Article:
Monday 30 June 2014

Collaboration Home-brewing. Yes, it is a thing. Part 2

This is the second post about some of the collaboration home-brewing we've been doing with fellow home-brewers. We started this post back in March after publishing Part 1, but due to additional time commitments with work (Chris is now brewing one day a week with Weird Beard Brew Co) and volunteering (Emma has been tutoring an A Biology student), we've struggled to find time for blogging.

Part 2

Our second collaboration arose from a piece of brewing equipment we bought. Tired of constantly swirling a 2L conical flask every time we looked at it, we decided to invest in a stir plate. If you're serious about ensuring you're pitching the right amount of yeast, one of these little toys is a good buy. However, we love having scientific kit in the brewery (kitchen) so that made it an easy decision. When our friend, Andrew Drinkwater, heard we'd bought a stir plate, he pitched a hard-to-resist idea to us. Why not brew an all Brettanomyces IPA and use the stir plate to grow enough yeast cells for a 100% Brett beer?

Where do you start with an all Brett IPA? What flavour profile do you aim for? Which strain of Brett do you use? We threw around some ideas between ourselves initially and, then when we bumped into him at IndyManBeerCon, we asked Thornbridge's ever-helpful Dominic Driscoll for advice. We particularly wanted help with which strain to use and how to make a decent starter for it. Dom consulted some of his fellow professional brewers (Ryan Witter of Siren Brewing deserves a credit here) and came back with an answer for us - use Brettanomyces clausenii (we used White Labs WLP645) in normal sized starter running on a stir plate for about 36 hours.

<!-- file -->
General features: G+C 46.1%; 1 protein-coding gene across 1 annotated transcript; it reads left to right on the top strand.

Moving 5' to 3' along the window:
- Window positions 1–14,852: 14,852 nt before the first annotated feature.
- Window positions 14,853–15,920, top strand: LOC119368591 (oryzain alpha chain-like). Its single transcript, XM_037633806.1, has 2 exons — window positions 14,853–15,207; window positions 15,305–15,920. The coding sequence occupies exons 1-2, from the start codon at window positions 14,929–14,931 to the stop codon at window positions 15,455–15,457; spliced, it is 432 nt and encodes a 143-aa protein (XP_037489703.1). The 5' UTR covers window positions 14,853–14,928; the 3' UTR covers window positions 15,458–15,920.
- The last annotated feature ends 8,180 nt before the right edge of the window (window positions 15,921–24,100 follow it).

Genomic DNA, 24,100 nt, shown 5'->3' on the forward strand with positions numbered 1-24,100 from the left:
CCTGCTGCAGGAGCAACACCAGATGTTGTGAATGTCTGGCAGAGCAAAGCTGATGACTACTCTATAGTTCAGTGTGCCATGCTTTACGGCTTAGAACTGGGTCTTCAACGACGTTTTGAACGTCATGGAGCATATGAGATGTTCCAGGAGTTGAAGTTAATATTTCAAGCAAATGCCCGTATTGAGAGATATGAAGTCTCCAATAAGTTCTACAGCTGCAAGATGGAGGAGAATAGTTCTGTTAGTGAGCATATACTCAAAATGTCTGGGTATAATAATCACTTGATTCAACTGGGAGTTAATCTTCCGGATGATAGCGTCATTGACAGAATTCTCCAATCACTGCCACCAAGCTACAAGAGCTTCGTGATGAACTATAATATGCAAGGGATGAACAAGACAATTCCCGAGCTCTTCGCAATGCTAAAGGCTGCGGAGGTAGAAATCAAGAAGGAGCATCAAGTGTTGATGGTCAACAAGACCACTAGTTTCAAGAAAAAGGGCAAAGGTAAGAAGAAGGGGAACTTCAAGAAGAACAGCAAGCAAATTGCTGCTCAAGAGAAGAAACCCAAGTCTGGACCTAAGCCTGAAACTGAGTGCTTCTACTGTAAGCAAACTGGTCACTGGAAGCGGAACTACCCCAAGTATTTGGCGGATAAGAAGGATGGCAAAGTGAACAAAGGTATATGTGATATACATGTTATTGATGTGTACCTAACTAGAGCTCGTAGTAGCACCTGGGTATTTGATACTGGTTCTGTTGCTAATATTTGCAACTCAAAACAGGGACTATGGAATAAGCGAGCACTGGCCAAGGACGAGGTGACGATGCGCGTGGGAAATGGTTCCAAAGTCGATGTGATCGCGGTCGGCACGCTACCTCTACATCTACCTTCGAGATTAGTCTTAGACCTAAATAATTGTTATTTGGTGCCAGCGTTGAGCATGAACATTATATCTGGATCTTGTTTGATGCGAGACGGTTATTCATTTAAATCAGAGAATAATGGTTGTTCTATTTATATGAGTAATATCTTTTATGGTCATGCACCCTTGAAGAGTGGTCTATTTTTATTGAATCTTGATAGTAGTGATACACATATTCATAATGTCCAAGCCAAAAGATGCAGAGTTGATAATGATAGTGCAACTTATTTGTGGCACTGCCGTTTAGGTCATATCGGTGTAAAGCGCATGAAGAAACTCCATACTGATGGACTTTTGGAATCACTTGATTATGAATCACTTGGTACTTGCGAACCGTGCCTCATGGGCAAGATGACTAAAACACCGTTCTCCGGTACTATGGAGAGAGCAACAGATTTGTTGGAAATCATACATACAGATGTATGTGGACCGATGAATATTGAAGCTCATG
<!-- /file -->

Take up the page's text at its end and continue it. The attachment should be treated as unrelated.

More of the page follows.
Our Brett starter on the stir plate.

So with that vital information on how to build up the yeast count answered, we ploughed into phase 2 of recipe formulation. We knew we wanted a very hoppy beer to jostle a little with the inevitable Brett aroma. Doing a bit of research, especially focusing on a presentation by Crooked Stave's Chad Yakobson's on the effect of lactic acid in brewing with Brettanomyces (Chad's presentation to the American Homebrewers Association can be found here) and the formation of ethyl lactate, which produces a pineapple aroma in beer. Coupled with this, we decided to go for a hop bill that would complement the pineapple aroma so we choose Australian (Vic Secret) and New Zealand (Pacific Jade, Southern Cross, Wakatu, Motueka and Kohatu) hops. We stuck with a fairly basic grain bill of Maris Otter, malted wheat, Pilsner malt, acidulated malt (for the lactic acid) and Carapils. We aimed to mash for a medium body to give it enough punch but without it being too sweet.

The day before brew day, we took stock: yeast starter heading towards high krausen, hops all accounted for, malt... Whoops, we had forgotten to order the acidulated malt. After a short collaborative panic, our co-brewer Andrew offered to drive down to the Home Brew Shop in Aldershot to collect some on his way to stay at his parents' house in Gloucestershire for the night. Phew, disaster averted.